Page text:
African leaders have finally launched a long-awaited free-trade agreement seven years after the concept was first agreed, but political integration as envisaged by the continent’s founding fathers decades ago still seems a pipe dream.
There has been a good deal of upbeat talk about how the free movement of goods and services will drive Africa’s economic growth. But politicians and citizens have shown little appetite for the free movement of people, such as in the European Union, preferring stricter border controls mainly to protect local jobs.
Last month, South African President Cyril Ramaphosa said the African Continental Free Trade Agreement (AfCFTA) fulfilled a dream of an integrated continent as foreseen when the Organisation of African Unity was created in 1963.
First espoused by Jamaican-born political activist Marcus Garvey in the early years of the 20th century, the concept of a United States of Africa had an enthusiastic champion in former Libyan leader Muammar Gaddafi, who pushed for an African unity government for years, with a single military force, currency and passport.
Gaddafi argued a union was the only way the continent would progress without Western interference. But he found little support from fellow African leaders, who felt it was not practical and were reluctant to yield sovereignty.
The concept died a natural death after Gaddafi’s assassination in a bloody 2011 uprising despite efforts to revive it by former Senegalese President Abdoulaye Wade and Zimbabwe’s Robert Mugabe, who was himself forced to step down in 2017 by the military.
In the most glaring example of resistance to one big, borderless Africa, Ramaphosa’s government is under pressure from opposition politicians and poor South Africans to tighten border security and keep out foreigners, who have become the target of rising anger over a lack of jobs and basic services like housing, water and healthcare.
Clashes earlier this month in the economic capital Johannesburg between police and mainly foreign street vendors over the confiscation of counterfeit goods have fanned resentment.
Despite being no strangers to scuffles with police during numerous service delivery protests, many South Africans bristled at what they called a provocative lack of respect by foreigners for the country’s laws.
On Wednesday night, mobs ran amok in Johannesburg’s sprawling Soweto township, looting shops owned by mostly African immigrants in what they called a retaliation for attacks on police.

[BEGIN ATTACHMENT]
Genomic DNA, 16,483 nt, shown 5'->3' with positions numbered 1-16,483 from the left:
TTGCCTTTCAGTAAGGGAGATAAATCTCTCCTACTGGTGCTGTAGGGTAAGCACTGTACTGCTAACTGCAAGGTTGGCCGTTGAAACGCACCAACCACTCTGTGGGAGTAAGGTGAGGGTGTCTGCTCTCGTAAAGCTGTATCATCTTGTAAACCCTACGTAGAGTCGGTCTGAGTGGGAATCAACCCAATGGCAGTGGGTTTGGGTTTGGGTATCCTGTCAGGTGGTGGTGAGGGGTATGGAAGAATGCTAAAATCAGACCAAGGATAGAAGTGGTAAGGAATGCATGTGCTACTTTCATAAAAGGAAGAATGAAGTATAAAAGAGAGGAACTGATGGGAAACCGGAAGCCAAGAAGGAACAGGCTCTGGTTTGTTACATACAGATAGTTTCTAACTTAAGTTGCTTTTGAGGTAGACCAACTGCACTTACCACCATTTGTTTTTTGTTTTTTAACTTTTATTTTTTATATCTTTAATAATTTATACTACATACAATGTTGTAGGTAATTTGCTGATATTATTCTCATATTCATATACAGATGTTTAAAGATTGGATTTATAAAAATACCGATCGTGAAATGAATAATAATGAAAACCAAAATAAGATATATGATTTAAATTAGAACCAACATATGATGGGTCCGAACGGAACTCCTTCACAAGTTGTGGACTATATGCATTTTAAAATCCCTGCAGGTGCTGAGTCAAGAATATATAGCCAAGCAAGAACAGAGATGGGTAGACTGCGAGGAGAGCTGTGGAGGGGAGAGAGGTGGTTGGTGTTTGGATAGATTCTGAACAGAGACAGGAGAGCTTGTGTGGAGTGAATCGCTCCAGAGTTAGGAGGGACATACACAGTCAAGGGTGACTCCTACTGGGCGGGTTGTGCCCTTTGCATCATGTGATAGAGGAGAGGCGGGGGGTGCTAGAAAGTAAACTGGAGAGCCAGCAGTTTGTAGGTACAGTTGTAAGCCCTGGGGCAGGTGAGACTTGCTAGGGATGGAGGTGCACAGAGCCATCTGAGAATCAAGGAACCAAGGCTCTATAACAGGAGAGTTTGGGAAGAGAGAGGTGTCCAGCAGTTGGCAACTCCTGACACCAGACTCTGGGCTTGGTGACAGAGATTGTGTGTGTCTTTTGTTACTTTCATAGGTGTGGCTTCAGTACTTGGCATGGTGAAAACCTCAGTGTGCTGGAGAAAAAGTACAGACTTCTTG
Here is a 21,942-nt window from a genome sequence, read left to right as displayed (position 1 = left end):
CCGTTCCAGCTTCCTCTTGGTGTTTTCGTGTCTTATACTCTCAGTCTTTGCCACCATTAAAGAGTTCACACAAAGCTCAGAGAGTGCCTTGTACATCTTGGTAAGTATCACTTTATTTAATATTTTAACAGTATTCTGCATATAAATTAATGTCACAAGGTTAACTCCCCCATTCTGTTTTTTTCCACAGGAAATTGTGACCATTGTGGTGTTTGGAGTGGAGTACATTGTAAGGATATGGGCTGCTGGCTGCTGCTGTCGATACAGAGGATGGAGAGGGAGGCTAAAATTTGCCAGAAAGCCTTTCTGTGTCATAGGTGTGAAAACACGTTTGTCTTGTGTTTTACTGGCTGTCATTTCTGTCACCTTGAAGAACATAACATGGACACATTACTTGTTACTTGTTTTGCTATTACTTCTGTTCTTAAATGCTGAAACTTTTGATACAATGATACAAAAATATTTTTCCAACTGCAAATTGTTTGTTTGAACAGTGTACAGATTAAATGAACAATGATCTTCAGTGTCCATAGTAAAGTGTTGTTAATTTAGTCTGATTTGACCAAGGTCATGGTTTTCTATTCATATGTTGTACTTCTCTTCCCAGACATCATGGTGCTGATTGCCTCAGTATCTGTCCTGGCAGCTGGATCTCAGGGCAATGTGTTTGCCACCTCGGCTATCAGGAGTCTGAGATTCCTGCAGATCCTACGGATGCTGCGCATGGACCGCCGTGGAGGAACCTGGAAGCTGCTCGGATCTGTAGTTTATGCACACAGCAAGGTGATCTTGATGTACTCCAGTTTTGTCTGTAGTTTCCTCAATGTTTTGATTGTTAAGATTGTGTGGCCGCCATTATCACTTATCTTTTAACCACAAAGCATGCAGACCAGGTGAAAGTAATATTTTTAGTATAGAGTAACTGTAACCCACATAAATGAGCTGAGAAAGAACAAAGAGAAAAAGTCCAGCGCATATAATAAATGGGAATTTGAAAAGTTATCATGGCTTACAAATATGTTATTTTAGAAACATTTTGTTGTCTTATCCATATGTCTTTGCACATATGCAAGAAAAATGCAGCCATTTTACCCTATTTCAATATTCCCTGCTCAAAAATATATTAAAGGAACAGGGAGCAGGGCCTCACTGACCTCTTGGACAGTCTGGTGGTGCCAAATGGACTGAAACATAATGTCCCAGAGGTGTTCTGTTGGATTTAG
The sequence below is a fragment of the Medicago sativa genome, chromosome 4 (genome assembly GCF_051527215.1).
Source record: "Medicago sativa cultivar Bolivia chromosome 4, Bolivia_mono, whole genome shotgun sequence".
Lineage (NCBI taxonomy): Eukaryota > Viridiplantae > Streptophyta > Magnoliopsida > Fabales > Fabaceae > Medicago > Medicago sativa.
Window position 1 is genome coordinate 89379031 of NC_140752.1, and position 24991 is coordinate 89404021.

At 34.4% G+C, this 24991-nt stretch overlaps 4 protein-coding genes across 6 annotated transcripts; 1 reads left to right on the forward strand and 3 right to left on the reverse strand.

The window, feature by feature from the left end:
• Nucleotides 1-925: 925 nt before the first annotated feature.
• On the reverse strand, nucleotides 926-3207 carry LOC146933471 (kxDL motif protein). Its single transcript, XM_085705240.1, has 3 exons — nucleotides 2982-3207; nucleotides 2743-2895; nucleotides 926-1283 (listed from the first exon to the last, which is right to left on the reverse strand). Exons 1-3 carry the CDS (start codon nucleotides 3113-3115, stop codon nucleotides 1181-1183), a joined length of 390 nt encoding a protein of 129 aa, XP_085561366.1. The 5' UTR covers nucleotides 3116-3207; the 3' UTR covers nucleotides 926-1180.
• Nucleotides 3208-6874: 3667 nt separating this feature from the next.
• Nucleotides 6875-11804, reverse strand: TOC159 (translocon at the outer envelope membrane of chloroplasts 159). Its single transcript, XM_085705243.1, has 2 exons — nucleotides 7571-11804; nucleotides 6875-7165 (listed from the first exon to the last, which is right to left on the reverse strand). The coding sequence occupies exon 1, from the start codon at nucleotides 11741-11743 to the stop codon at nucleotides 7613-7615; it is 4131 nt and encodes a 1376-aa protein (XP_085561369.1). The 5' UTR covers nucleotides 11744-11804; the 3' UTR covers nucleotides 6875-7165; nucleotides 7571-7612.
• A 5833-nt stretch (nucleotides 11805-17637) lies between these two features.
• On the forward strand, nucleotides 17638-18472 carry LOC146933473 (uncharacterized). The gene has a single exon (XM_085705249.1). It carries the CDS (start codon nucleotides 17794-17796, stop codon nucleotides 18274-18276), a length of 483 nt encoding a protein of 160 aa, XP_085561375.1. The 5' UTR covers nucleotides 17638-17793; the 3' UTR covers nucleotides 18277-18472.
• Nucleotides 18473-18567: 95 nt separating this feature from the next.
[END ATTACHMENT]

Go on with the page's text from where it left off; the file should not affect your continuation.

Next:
But government officials acknowledged the attacks were largely a sign of anger over chronic unemployment and poverty, with immigrants who live and operate businesses in such communities being easy scapegoats.
Last week, Ethiopia said its embassy in Pretoria was working with South African authorities to secure the release of hundreds of its nationals caught up in a crackdown on “illegal” immigrants, despite their having valid permits to live and work in the country.
There has been a stronger pushback in Nigeria, where students recently shut down the local offices of South African companies over what they slammed as xenophobic attacks against their compatriots.
In response, South Africa’s International Relations Minister Naledi Pandor chided student protesters calling for the expulsion of South Africans living in Nigeria.
“The protests are said to be in response to alleged killings of Nigerians by South Africans. As you are aware, these allegations are devoid of truth, reckless, and unwarranted,” Pandor told journalists.
Elsewhere, East African neighbours Rwanda and Uganda have traded insults for months, with the former closing the border crossing between the two countries in February over similar charges of xenophobia.
Rwanda barred its citizens from travelling to Uganda, accusing Kampala of illegally arresting, harassing and torturing its nationals.
Reports in June said three of Ugandan President Yoweri Museveni’s grandchildren were pulled from basketball teams participating in a tournament in Kigali.
Relations between Nigerian and Ghana have been testy on occasion. Nigeria’s top diplomat in Accra recently warned Ghana’s media that reporting every little misdemeanour committed by his countrymen resident there could damage relations between the two countries.
Regardless of the political stand-offs, African leaders are optimistic about the free trade agreement, which covers a market of more than 1.2-billion people in 55 countries with a combined gross domestic product of more than US$3.2-trillion.
If successful, AfCFTA would be the world’s largest free trade area since the formation of the World Trade Organization.
Estimates from the Economic Commission for Africa suggest it has the potential to boost intra-African trade by 52.3 percent by eliminating import duties on 90 percent of goods.